Iran's foreign ministry said Monday it will focus on the "actions" of the new U.S. administration rather than who wins the White House, a day before Americans vote.
"Our position is clear: we do not look at (what happens) tomorrow, we will be watching the approach of the new U.S. administration, whichever party it's from," ministry spokesman Saeed Khatibzadeh told reporters.
"More than the result of the election, we will pay attention to the actions" of whoever is president, he added.
Since unilaterally withdrawing from a landmark nuclear deal with Tehran and world powers in 2018, the Republican administration of President Donald Trump has reimposed – and extended – crippling sanctions on Iran.
Trump's Democratic challenger, Joe Biden, has said he wants to use the 2015 nuclear accord – a pact hammered out when he was vice president under Barack Obama – as a "starting-point for follow-on negotiations" with Tehran.
Iranian officials have repeatedly said they favor no specific candidate in the race, while also calling for a return to the nuclear accord, the lifting of sanctions and compensation for damages caused, the Agence France-Presse (AFP) reported.
"What is clear is that both parties have realized the extent of the failure of their policies" regarding Iran, Khatibzadeh added, referring to the Republican and Democratic parties, and emphasizing that the "framework for talks" is the nuclear deal.
U.S. intelligence last month accused both Iran and Russia of trying to interfere in the 2020 election, charges which Tehran has strongly denied.
Tehran "has repeatedly stated that it neither has any interest in interfering in the U.S. election nor does it think interference would be to anyone's benefit," Khatibzadeh said, calling U.S. allegations "baseless."
"The U.S. election has turned into a show and as in a show, they try to create more attractions," he added.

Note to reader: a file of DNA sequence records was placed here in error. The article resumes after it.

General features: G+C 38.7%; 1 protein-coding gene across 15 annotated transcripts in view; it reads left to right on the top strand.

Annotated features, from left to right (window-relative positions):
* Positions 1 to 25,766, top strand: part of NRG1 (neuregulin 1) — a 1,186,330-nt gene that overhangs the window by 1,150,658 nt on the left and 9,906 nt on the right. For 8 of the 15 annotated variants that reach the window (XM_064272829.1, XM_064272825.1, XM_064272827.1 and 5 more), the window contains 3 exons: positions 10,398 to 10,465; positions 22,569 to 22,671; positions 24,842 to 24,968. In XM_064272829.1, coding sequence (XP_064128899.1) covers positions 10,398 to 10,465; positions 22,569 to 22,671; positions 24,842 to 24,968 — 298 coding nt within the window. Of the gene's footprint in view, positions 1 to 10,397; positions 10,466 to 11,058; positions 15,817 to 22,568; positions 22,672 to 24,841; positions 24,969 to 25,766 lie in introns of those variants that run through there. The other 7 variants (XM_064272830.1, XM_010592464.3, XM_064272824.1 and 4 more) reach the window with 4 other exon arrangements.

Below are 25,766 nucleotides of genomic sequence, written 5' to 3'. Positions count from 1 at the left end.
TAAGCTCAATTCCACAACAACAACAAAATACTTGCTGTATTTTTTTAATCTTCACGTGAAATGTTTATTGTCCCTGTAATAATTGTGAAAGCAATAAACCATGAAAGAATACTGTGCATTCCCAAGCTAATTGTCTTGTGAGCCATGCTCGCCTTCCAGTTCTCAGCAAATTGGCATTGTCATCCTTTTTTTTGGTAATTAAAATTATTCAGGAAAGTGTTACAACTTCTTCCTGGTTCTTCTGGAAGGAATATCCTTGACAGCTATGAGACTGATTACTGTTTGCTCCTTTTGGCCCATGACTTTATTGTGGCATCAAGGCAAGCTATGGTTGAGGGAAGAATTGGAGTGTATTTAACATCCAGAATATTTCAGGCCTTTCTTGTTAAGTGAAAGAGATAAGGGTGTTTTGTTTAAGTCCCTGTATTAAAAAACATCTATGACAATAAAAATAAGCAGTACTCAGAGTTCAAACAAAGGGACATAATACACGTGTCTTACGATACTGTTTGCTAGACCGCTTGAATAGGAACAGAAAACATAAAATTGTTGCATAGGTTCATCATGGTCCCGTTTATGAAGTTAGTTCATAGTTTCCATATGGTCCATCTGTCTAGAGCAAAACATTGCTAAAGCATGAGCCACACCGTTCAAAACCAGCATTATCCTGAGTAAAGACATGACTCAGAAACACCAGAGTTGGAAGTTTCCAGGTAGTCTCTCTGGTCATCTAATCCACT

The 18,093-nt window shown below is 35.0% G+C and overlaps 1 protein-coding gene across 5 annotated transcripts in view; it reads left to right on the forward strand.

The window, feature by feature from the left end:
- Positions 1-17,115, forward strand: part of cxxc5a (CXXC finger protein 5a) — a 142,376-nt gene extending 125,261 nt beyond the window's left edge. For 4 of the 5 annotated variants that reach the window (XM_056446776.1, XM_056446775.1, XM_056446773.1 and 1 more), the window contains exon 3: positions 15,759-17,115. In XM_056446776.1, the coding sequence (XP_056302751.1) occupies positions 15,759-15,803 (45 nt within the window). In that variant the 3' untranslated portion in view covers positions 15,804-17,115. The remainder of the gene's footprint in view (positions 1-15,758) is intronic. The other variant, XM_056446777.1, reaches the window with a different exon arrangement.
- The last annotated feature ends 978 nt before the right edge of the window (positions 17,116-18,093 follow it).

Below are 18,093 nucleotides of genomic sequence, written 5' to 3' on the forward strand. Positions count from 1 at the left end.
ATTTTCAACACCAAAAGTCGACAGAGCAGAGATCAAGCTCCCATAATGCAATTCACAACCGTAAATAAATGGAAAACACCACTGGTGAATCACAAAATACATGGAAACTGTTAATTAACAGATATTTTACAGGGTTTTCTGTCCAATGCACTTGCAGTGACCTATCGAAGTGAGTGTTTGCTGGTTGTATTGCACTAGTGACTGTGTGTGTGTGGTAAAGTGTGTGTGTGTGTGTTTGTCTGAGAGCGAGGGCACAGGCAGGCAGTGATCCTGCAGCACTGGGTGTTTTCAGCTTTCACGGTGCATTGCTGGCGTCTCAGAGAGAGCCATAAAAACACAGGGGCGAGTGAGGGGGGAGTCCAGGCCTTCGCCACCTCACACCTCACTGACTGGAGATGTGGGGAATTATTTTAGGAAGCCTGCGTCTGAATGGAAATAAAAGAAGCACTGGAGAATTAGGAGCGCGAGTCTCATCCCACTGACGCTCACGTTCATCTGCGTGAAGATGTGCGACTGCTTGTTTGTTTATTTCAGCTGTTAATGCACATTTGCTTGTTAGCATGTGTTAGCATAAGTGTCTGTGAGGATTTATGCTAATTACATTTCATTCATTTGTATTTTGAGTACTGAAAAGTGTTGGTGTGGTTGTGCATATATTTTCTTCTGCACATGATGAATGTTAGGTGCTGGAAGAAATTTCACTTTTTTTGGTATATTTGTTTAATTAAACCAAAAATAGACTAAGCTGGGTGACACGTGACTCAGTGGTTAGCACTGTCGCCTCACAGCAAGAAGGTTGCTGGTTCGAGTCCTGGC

On Monday Iran's air force began an annual drill, state television reported, with its aging fleet of U.S.- and Russian-made jet fighters taking part alongside locally made drones and other aircraft.
According to The Associated Press (AP), the drill will see forces from eight air bases take part over two days in exercises that include missile firing and mid-air refueling.
This is the second drill Iran has held since a decadelong U.N. arms embargo on Iran that barred it from purchasing foreign weapons like tanks and fighter jets expired earlier in October.
Iran reportedly is interested in purchasing new aircraft, as it still flies U.S. F-14 Tomcats alongside F-4s and F-5s dating back to before the 1979 revolution.
The embargo expired as planned under the historic 2015 nuclear deal between Iran and world powers, despite objections from the United States, which unilaterally withdrew from the accord under Trump.
Tensions between the two countries reached a fever pitch at the start of the year when an American drone killed a top Iranian general in Baghdad. Tehran retaliated with a ballistic missile attack on U.S. forces in Iraq that injured dozens.
In recent months, provocations on both sides have slowed as Trump faces a reelection campaign against Biden who has said that he is willing to offer Iran “a credible path back to diplomacy."
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